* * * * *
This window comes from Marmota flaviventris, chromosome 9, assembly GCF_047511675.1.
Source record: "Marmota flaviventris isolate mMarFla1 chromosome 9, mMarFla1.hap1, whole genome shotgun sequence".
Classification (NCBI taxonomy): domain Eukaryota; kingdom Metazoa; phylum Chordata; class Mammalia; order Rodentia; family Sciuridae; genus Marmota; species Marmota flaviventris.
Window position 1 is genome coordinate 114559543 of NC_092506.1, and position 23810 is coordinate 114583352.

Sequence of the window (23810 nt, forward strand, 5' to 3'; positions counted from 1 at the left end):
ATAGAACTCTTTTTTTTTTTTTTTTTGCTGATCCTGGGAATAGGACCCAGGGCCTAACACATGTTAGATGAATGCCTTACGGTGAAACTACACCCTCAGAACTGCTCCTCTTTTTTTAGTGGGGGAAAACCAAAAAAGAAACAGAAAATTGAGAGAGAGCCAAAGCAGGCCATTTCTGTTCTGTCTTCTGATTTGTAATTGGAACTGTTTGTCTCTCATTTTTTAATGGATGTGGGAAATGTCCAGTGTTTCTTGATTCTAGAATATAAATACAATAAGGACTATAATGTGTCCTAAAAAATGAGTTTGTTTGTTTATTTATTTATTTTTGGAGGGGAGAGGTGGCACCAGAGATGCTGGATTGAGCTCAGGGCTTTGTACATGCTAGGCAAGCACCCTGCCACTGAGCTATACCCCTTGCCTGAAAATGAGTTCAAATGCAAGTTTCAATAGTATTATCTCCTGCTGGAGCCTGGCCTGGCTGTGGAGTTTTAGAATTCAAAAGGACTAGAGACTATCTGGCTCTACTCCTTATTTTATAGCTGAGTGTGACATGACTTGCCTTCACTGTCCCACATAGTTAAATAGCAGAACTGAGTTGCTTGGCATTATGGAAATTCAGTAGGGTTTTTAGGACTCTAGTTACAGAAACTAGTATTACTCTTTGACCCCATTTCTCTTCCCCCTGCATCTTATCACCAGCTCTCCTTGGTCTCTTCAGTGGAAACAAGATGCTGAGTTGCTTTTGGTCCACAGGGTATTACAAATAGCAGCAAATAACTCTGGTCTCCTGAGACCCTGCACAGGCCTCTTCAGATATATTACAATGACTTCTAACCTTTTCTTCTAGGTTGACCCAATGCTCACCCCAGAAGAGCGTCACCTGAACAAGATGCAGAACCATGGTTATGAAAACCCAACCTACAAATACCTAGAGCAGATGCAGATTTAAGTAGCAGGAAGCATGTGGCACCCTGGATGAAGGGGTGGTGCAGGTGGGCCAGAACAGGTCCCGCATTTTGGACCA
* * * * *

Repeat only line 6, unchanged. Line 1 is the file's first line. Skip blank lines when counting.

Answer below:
ATAGAACTCTTTTTTTTTTTTTTTTTGCTGATCCTGGGAATAGGACCCAGGGCCTAACACATGTTAGATGAATGCCTTACGGTGAAACTACACCCTCAGAACTGCTCCTCTTTTTTTAGTGGGGGAAAACCAAAAAAGAAACAGAAAATTGAGAGAGAGCCAAAGCAGGCCATTTCTGTTCTGTCTTCTGATTTGTAATTGGAACTGTTTGTCTCTCATTTTTTAATGGATGTGGGAAATGTCCAGTGTTTCTTGATTCTAGAATATAAATACAATAAGGACTATAATGTGTCCTAAAAAATGAGTTTGTTTGTTTATTTATTTATTTTTGGAGGGGAGAGGTGGCACCAGAGATGCTGGATTGAGCTCAGGGCTTTGTACATGCTAGGCAAGCACCCTGCCACTGAGCTATACCCCTTGCCTGAAAATGAGTTCAAATGCAAGTTTCAATAGTATTATCTCCTGCTGGAGCCTGGCCTGGCTGTGGAGTTTTAGAATTCAAAAGGACTAGAGACTATCTGGCTCTACTCCTTATTTTATAGCTGAGTGTGACATGACTTGCCTTCACTGTCCCACATAGTTAAATAGCAGAACTGAGTTGCTTGGCATTATGGAAATTCAGTAGGGTTTTTAGGACTCTAGTTACAGAAACTAGTATTACTCTTTGACCCCATTTCTCTTCCCCCTGCATCTTATCACCAGCTCTCCTTGGTCTCTTCAGTGGAAACAAGATGCTGAGTTGCTTTTGGTCCACAGGGTATTACAAATAGCAGCAAATAACTCTGGTCTCCTGAGACCCTGCACAGGCCTCTTCAGATATATTACAATGACTTCTAACCTTTTCTTCTAGGTTGACCCAATGCTCACCCCAGAAGAGCGTCACCTGAACAAGATGCAGAACCATGGTTATGAAAACCCAACCTACAAATACCTAGAGCAGATGCAGATTTAAGTAGCAGGAAGCATGTGGCACCCTGGATGAAGGGGTGGTGCAGGTGGGCCAGAACAGGTCCCGCATTTTGGACCA